InnerSpace Review – An Existentially Poetic Flight Short on Words

InnerSpace Review

What does it mean to exist? What is consciousness? What if you are too late to save the world? While many games focus on more immediate threats, InnerSpace not only asks existential questions, but does so without saying a word. Developed by PolyKnight Games, InnerSpace is a deeply relaxing and simplistic puzzle solving game inspired by the likes of Journey, Proteus, and Grow Home. Players will take control of Cartographer; a sentient flying construct reactivated by Architect to help him in his search for clues and information on the Ancients.

Long ago, the Ancients used Wind – their source of power – for everything in their world. Demigod’s then visited the realm and began stealing the Wind. This, added to the constant expansion attempts by the Ancients, lead to the destruction of all things and all sentient life. Architect – using bits of Ancient technology – has rebuilt Cartographer to be his assistant, but was surprised to discover Cartographer’s natural intelligence as they work together to learn about the Ancients and attempt to find salvation in a new world.


“While the face value of the world may be basic in appearance, the gameplay is both relaxing and somehow poetic.”

While the story sounds bleak, the game itself is anything but. The realm the Cartographer inhabits is simplistic by design, with sharp polygonal edges and flat colors. The most graphical detail in the game comes in the Cartographer itself and the various models players can switch between for added effects and abilities. While the face value of the world may be basic in appearance, the gameplay is both relaxing and somehow poetic. Cartographer is constantly moving forward; you can control its speed, but otherwise, you will be constantly flying unless you encounter a perch in which you can pause and adjust yourself in 360 degrees before launching. The flight controls are nearly identical to that of Battlefront 2, so if you have no problem in a TIE fighter than be prepared for a relaxing jaunt through the skies. The most interesting aspect of the various stages you’ll come across in InnerSpace is the fact every location is actually a dyson sphere. For the less nerd-inclined, a dyson sphere is something of a reverse planetoid in which a star lies at the center of a hollowed out planet with no way out as you travel on the inside of said sphere.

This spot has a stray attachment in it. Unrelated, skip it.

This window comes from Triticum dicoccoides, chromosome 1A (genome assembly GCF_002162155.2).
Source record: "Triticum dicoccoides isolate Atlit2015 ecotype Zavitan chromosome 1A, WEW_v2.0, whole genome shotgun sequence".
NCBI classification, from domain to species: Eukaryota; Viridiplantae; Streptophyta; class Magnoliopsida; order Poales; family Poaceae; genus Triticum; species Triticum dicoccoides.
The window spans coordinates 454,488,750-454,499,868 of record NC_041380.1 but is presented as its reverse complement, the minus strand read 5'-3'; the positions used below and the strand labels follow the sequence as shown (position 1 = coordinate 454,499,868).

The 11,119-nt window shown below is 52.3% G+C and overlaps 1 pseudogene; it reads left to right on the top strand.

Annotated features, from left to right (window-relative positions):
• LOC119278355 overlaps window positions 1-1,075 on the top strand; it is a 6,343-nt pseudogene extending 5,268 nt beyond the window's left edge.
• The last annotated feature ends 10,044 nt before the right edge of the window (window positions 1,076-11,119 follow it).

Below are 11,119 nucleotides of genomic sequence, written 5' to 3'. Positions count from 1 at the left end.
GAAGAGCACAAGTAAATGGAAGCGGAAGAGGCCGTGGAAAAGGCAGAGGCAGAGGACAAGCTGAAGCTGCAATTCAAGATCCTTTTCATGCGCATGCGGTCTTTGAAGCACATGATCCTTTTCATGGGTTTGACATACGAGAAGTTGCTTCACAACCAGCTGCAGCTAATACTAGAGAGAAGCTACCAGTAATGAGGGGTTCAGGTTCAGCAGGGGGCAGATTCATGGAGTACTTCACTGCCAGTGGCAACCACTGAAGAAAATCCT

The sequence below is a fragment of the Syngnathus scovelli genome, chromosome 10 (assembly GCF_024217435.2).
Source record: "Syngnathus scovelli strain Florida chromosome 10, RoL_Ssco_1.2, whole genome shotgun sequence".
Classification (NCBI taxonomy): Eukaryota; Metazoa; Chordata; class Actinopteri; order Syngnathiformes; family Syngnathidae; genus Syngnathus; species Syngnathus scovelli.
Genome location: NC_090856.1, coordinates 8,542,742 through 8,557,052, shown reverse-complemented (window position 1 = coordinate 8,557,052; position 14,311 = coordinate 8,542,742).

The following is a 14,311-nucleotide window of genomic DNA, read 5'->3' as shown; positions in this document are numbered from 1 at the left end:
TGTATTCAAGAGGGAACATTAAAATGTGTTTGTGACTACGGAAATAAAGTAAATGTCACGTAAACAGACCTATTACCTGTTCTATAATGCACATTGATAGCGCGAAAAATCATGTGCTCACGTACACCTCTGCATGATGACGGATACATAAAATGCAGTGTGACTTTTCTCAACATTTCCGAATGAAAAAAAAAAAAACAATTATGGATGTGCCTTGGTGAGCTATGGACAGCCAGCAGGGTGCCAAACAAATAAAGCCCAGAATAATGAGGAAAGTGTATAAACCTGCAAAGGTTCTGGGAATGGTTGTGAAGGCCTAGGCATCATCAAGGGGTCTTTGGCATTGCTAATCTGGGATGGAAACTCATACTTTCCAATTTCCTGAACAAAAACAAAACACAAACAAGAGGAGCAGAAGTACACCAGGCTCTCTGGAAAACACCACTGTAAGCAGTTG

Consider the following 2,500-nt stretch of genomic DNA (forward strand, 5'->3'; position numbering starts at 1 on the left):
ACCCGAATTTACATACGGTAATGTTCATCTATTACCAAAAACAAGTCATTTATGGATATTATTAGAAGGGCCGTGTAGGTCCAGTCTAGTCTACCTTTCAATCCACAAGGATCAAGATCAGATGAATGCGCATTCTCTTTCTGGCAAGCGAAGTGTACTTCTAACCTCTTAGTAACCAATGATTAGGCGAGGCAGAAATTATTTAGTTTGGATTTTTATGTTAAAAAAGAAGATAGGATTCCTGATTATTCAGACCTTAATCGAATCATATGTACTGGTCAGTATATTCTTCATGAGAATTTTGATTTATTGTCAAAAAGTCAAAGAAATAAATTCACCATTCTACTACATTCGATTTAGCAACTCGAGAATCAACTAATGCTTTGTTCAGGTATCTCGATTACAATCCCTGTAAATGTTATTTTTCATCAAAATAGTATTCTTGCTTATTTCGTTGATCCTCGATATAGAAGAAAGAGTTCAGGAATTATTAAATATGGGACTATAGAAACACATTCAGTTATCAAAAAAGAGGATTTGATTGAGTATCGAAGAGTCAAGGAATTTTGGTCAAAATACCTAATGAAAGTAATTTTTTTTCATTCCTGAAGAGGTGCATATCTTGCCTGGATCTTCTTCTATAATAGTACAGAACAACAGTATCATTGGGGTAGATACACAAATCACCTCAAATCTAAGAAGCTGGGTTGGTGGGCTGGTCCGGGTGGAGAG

InnerSpace 1


“relies entirely on its beautiful art style and effortless exploration to tell the story, and in this it succeeds.”

The constant flight and curving world can be a mixed bag: in some stages, it is a simple joy to glide through the air or barnstorm through a series of tiny tunnels, but some stages are so small it begins to feel terribly claustrophobic. You get used to having a certain amount of freedom to move and suddenly you must know how to turn on a dime to successfully navigate. InnerSpace does not bog you down with hit points or a “life” system – although ricocheting off of too many walls in succession will put you back at start – because it wants you to not only enjoy the flight, but focus on the deeper story at hand. While I was skeptical at first, the further I progressed in the game – and encountered the various boss battles – the more engrossed I was in the story of which, surprisingly, there was very little information. In fact, InnerSpace puts a lot of its power behind the story it chooses not to tell you with little in the way of explanations of your actions or even a HUD to assist you at all. This game relies entirely on its beautiful art style and effortless exploration to tell the story, and in this, it succeeds.

Where this minimalism drags on is the lack of objective markers or explanations. It’s nice when a game doesn’t hold your hand, but I did find myself with a new objective in InnerSpace to which the only advice the Architect gave me was to repeat its original non-informative dialogue. If the controls weren’t so easy to handle, then flying around attempting to discover my objective would have been terribly aggravating. It is still satisfying to overcome the game’s puzzles, and the lack of time limits let you go at your own pace, but I think a number of people are going to find the game challenging for the wrong reasons.

InnerSpace 2

InnerSpace is a minimalist flight exploration game that sets out to tell a big story with almost no words at all. With an intriguing art style, easy to use flight controls, and an overall memorable experience, InnerSpace is a relaxing departure from the usual “run-n-gun” games we play about high speed/high stakes content. While the game poetically uses minimalism in its lack of direct information – instead relying on its art to tell the story – this can be a double-edged sword as players might find themselves lost on what to do next for quite some time.

**PS4 code provided by the publisher**

The Good

  • Easy Controls
  • Color That Pops
  • Wordless Artistic Poetry
  • Satisfying Puzzles

The Bad

  • Lack Of Objective Guidance
  • Short Game